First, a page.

23 moulders 0aecc7711e1ef345da5ffa22b6492a4d     
              v.腐朽( moulder的第三人稱單數 );腐爛,崩塌
              • Injection moulding without rejects is the ideal moulders try to attain. 避免不良品的注射成型是很多成型工藝員努力想達到的理想。 來自互聯網
              • That rotting inward slowly moulders all. 讓它侵蝕就逐漸糜爛一切。 來自互聯網
              24 galloping galloping     
              adj. 飛馳的, 急性的 動詞gallop的現在分詞形式
              • The horse started galloping the moment I gave it a good dig. 我猛戳了馬一下,它就奔馳起來了。
              • Japan is galloping ahead in the race to develop new technology. 日本在發展新技術的競爭中進展迅速,日新月異。
              25 swerves 1adf92417306db4b09902fcc027bc4f0     
              n.(使)改變方向,改變目的( swerve的名詞復數 )v.(使)改變方向,改變目的( swerve的第三人稱單數 )
              • The road swerves to the right. 道路向右轉彎。 來自《現代漢英綜合大詞典》
              • At the last moment, Nina swerves and slams into a parked car. 在最后關頭,尼娜突然轉彎,將車猛烈撞入一輛停著的車中。 來自互聯網
              26 blurring e5be37d075d8bb967bd24d82a994208d     
              n.模糊,斑點甚多,(圖像的)混亂v.(使)變模糊( blur的現在分詞 );(使)難以區分
              • Retinal hemorrhage, and blurring of the optic dise cause visual disturbances. 視網膜出血及神經盤模糊等可導致視力障礙。 來自辭典例句
              • In other ways the Bible limited Puritan writing, blurring and deadening the pages. 另一方面,圣經又限制了清教時期的作品,使它們顯得晦澀沉悶。 來自辭典例句
              27 wrenched c171af0af094a9c29fad8d3390564401     
              v.(猛力地)扭( wrench的過去式和過去分詞 );扭傷;使感到痛苦;使悲痛
              • The bag was wrenched from her grasp. 那只包從她緊握的手里被奪了出來。
              • He wrenched the book from her hands. 他從她的手中把書擰搶了過來。 來自《簡明英漢詞典》
              28 socket jw9wm     
              • He put the electric plug into the socket.他把電插頭插入插座。
              • The battery charger plugs into any mains socket.這個電池充電器可以插入任何類型的電源插座。
              29 ribs 24fc137444401001077773555802b280     
              n.肋骨( rib的名詞復數 );(船或屋頂等的)肋拱;肋骨狀的東西;(織物的)凸條花紋
              • He suffered cracked ribs and bruising. 他斷了肋骨還有挫傷。
              • Make a small incision below the ribs. 在肋骨下方切開一個小口。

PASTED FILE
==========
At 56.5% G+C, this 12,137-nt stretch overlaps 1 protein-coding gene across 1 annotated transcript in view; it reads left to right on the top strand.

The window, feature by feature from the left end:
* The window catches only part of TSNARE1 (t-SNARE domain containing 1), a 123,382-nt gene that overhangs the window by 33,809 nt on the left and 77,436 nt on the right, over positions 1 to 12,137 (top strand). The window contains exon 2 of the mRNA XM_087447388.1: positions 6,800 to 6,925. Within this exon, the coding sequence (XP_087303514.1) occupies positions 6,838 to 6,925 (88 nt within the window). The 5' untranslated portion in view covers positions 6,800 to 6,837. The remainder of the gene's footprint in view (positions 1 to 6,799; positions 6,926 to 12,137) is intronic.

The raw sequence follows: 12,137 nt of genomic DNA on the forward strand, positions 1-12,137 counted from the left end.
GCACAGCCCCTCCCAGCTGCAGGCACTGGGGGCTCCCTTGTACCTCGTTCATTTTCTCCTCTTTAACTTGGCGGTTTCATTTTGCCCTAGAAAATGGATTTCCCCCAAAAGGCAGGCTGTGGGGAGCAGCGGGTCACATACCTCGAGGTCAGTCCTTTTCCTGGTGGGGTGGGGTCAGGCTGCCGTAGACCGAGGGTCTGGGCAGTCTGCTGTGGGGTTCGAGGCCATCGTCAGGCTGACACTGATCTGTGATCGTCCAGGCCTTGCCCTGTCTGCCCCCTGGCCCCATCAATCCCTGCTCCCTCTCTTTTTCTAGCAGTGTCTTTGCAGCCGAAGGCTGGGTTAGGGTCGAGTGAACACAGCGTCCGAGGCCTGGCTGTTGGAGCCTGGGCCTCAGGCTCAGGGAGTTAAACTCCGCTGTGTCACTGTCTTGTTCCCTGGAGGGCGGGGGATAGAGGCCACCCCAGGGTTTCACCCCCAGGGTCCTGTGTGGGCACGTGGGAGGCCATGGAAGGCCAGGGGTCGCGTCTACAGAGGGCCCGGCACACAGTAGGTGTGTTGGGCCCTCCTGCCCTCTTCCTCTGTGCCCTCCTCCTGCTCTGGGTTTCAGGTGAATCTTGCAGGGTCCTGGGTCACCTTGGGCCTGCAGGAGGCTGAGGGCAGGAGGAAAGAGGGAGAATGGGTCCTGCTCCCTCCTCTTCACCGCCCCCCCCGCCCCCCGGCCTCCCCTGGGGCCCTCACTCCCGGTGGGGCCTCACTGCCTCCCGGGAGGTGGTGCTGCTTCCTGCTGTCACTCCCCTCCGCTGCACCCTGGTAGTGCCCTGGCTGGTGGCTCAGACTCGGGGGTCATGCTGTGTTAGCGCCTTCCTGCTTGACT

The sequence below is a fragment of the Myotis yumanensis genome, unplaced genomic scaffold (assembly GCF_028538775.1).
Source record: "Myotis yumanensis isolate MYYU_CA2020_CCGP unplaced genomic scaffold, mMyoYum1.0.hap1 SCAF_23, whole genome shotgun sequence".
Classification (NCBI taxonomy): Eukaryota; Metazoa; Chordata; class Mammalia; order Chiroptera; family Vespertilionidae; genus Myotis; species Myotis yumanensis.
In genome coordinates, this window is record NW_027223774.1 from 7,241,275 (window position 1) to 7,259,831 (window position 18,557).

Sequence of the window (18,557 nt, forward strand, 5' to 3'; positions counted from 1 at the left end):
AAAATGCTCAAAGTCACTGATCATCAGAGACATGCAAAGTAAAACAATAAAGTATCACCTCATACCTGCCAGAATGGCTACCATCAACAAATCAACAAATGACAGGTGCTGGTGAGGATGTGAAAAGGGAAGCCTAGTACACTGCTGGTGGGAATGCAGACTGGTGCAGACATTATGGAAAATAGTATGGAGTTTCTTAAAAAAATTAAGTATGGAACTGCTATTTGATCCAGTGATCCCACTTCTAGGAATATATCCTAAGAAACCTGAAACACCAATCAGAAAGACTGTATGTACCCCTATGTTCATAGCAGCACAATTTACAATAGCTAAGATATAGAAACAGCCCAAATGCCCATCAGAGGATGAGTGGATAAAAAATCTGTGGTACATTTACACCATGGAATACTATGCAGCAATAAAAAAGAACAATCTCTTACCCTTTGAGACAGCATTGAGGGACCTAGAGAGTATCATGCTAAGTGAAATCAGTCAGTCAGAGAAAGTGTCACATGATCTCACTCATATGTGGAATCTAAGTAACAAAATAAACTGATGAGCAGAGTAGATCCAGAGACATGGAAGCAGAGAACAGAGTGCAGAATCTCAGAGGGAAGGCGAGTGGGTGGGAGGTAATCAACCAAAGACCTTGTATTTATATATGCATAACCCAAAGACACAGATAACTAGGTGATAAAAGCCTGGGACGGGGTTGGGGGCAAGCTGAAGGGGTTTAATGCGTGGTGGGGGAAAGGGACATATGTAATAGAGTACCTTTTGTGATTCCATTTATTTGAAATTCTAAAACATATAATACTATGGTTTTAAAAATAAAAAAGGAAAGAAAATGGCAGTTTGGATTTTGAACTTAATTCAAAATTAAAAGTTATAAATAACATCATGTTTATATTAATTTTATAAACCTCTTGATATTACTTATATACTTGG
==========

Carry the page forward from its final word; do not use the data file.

30 spine lFQzT     
              • He broke his spine in a fall from a horse.他從馬上跌下摔斷了脊梁骨。
              • His spine developed a slight curve.他的脊柱有點彎曲。
              31 twine vg6yC     
              • He tied the parcel with twine.他用細繩捆包裹。
              • Their cardboard boxes were wrapped and tied neatly with waxed twine.他們的紙板盒用蠟線扎得整整齊齊。
              32 mingled fdf34efd22095ed7e00f43ccc823abdf     
              混合,混入( mingle的過去式和過去分詞 ); 混進,與…交往[聯系]
              • The sounds of laughter and singing mingled in the evening air. 笑聲和歌聲交織在夜空中。
              • The man and the woman mingled as everyone started to relax. 當大家開始放松的時候,這一男一女就開始交往了。
              33 drooping drooping     
              adj. 下垂的,無力的 動詞droop的現在分詞
              • The drooping willows are waving gently in the morning breeze. 晨風中垂柳裊裊。
              • The branches of the drooping willows were swaying lightly. 垂柳輕飄飄地擺動。
              34 swirl cgcyu     
              • The car raced roughly along in a swirl of pink dust.汽車在一股粉紅色塵土的漩渦中顛簸著快速前進。
              • You could lie up there,watching the flakes swirl past.你可以躺在那兒,看著雪花飄飄。
              35 shrieking abc59c5a22d7db02751db32b27b25dbb     
              v.尖叫( shriek的現在分詞 )
              • The boxers were goaded on by the shrieking crowd. 拳擊運動員聽見觀眾的喊叫就來勁兒了。 來自《簡明英漢詞典》
              • They were all shrieking with laughter. 他們都發出了尖銳的笑聲。 來自《簡明英漢詞典》
              36 wrenching 30892474a599ed7ca0cbef49ded6c26b     
              n.修截苗根,苗木鏟根(鏟根時苗木不起土或部分起土)v.(猛力地)扭( wrench的現在分詞 );扭傷;使感到痛苦;使悲痛
              • China has been through a wrenching series of changes and experiments. 中國經歷了一系列艱苦的變革和試驗。 來自辭典例句
              • A cold gust swept across her exposed breast, wrenching her back to reality. 一股寒氣打擊她的敞開的胸膛,把她從夢幻的境地中帶了回來。 來自漢英文學 - 家(1-26) - 家(1-26)
              37 puffing b3a737211571a681caa80669a39d25d3     
              v.使噴出( puff的現在分詞 );噴著汽(或煙)移動;吹噓;吹捧
              • He was puffing hard when he jumped on to the bus. 他跳上公共汽車時喘息不已。 來自《現代漢英綜合大詞典》
              • My father sat puffing contentedly on his pipe. 父親坐著心滿意足地抽著煙斗。 來自《簡明英漢詞典》
              38 meshes 1541efdcede8c5a0c2ed7e32c89b361f     
              網孔( mesh的名詞復數 ); 網狀物; 陷阱; 困境
              • The net of Heaven has large meshes, but it lets nothing through. 天網恢恢,疏而不漏。
              • This net has half-inch meshes. 這個網有半英寸見方的網孔。
              39 buffeting c681ae460087cfe7df93f4e3feaed986     
              • The flowers took quite a buffeting in the storm. 花朵在暴風雨中備受摧殘。
              • He's been buffeting with misfortunes for 15 years. 15年來,他與各種不幸相博斗。
              40 ripples 10e54c54305aebf3deca20a1472f4b96     
              逐漸擴散的感覺( ripple的名詞復數 )
              • The moon danced on the ripples. 月亮在漣漪上舞動。
              • The sea leaves ripples on the sand. 海水在沙灘上留下了波痕。